On a balmy afternoon at Bahri Bar in Madinat Jumeirah, we scribes are waiting in anticipation. How does one map the journey of over 12,000 songs in several minutes? Soon, Asha Bhosle, who has been honoured with a Lifetime Achievement Award at this year’s Dubai International Film Festival, enters the venue and settles down for a series of interviews. Her childlike enthusiasm about music and a desire to connect with people make her an interviewer’s delight. No wonder then, with each conversation, she effortlessly relives her journey of seven decades.
1) You have a deep connection with Dubai because of your restaurants and concerts. Comparatively, how different was the experience of walking the red carpet for Dubai International Film Festival?
Can I share something? No one knows about this. I came to Dubai first in May 13, 1970. I saw the Dubai Airport during that time; I roamed around in the city. Dubai of the ’70s was very different. There weren’t as many things back then. I remember doing a show with Amitabh Bachchan and Hema Malini. It was big. After that, I did not come to the city for a long time, but when I did, it had changed. It’s almost like a caterpillar metamorphosing into a butterfly. People who govern this city have turned it into a breathtakingly beautiful place and compelled people from all over the world to visit it. When I see Dubai’s transformation, I feel every city should seek inspiration from it. I cherished it this time, as I do every time.
2) Your elder sister, legendary singer Lata Mangeshkar, was recently quoted as saying that the real challenge of bringing the two of you on the same mic is that “we are very different singers and the music composer has to find the meeting point”. Do you think it is more challenging for the current generation of composers to find that meeting point?
There are music directors who can do this. For instance, composers like Shankar Mahadevan really understand their music very well. People like them can certainly bring us together. But the only thing is my elder sister has to be ready for it (laughs). A new song of mine has come out called Main Hawa, and a young man has composed the music for it. So I am going to tell her that we should absolutely do something together that can appeal to the young generation.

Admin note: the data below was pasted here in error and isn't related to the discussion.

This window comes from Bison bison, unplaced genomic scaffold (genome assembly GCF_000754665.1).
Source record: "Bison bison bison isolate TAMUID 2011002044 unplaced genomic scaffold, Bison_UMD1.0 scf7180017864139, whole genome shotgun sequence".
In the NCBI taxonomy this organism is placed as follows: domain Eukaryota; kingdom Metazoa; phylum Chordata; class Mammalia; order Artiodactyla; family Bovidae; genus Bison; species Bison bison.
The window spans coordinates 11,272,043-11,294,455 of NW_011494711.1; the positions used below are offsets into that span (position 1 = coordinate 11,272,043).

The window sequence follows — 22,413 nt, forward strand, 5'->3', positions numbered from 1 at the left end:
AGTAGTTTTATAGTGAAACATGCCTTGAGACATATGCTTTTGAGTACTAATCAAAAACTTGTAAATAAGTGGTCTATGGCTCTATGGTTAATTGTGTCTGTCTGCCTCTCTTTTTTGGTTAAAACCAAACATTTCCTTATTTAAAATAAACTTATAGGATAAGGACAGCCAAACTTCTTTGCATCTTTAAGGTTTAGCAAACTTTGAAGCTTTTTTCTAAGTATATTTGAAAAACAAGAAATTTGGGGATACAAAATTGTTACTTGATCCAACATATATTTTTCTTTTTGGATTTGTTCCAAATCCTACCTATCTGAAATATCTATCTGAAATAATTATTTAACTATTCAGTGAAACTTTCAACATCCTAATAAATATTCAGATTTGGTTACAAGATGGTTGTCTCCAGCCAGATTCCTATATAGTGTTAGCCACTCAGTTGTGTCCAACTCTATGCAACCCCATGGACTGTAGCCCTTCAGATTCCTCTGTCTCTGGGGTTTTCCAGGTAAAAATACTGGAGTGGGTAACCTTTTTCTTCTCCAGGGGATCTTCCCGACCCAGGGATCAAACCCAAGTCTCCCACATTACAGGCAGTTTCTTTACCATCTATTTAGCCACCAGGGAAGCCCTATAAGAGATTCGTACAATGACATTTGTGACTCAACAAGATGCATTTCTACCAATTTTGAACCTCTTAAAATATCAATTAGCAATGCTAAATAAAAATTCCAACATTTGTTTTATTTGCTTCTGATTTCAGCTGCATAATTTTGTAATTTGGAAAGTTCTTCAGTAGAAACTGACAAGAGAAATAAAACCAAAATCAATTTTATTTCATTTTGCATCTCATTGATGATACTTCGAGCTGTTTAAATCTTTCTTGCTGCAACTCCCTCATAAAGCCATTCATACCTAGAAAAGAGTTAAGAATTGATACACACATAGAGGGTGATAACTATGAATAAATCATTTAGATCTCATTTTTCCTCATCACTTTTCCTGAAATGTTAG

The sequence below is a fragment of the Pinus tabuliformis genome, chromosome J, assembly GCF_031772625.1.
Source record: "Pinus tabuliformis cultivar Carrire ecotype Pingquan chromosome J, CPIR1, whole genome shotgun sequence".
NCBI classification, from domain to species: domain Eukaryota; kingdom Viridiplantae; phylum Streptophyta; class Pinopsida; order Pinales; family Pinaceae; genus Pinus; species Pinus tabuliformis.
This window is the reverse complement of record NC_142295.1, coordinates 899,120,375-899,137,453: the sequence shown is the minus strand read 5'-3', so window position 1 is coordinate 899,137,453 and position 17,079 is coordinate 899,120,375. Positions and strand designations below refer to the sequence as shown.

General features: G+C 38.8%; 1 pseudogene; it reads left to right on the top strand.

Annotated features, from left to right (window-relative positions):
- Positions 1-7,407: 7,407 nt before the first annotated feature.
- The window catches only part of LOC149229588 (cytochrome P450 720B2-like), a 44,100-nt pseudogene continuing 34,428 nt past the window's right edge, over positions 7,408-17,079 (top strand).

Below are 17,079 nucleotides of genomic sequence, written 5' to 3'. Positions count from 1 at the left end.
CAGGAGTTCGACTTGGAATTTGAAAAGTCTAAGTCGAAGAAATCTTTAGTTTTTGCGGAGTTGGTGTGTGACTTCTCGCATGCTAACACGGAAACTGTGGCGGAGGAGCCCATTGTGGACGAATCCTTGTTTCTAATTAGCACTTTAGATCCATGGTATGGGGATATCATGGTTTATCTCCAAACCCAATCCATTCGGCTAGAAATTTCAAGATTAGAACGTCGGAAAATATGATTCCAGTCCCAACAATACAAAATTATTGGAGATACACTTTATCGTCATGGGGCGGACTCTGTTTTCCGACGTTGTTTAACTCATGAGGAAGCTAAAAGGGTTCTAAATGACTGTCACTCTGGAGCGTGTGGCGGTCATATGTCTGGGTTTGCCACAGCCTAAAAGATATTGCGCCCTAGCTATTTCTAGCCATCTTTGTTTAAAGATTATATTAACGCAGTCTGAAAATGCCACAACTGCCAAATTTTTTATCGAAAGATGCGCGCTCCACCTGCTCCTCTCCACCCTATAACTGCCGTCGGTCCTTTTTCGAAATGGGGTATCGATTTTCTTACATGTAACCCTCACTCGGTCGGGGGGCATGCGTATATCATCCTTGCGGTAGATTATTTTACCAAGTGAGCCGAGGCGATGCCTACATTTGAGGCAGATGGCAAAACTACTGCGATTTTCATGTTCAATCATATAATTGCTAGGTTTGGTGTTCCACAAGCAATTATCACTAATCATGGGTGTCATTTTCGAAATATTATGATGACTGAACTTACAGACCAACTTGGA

3) Recently, you mentioned that reality TV may not produce great playback singers. Why do you think so? Don’t most playback singers these days come emerge from reality TV?
There are playback singers, who listen to songs umpteen number of times, observe the styles carefully and then sing. They find themselves in a fix when they are given brand new songs to sing. They can listen to our songs 200 times, but a music composer will only teach them four times and expect them to pick up.
4) You have been one of the most versatile singers. Who do you think among the current generation of singers can be called truly versatile?
There are some good singers, but these days music is different, the lyrics more so. How can they match our legacy with songs that have lyrics like Halkat Jawani (Heroine) and Zandu Balm (Dabangg). In these songs, voice is incidental; people listen to them for lyrics. No one knows what’s happening in that song, Halkat Jawani, but people will surely dance to it. These days songs are written so that people can dance to them either in films or at weddings.
As far as Didi (Lata Mangeshkar) is concerned, I do not think anyone can come close to matching her legacy in the next 50-60 years. I do not think that we will get to see another Kishore Kumar in the next 200 years. Everybody can sing, but matching the calibre of these legends is tough.
5) In 2013, you made your acting debut in a Marathi film called Mai. What will it take for a filmmaker to sign you for another film?
I signed that film for fun. We finished filming that movie in a month’s time. Mai was my mother’s name as well, so I also got a little emotional about the project. Also, my son kept insisting that I act in this film. I tend to get persuaded very easily (laughs).
The makers of the film were very new and did not have much idea about how to market it. Yesterday, I saw a great film on a professor who is differently abled (The Theory of Everything based on the life of theoretical physicist Stephen Hawking). Even Mai dealt with a sensitive subject of Alzheimer’s, and I thought it would help spread greater awareness about the disease.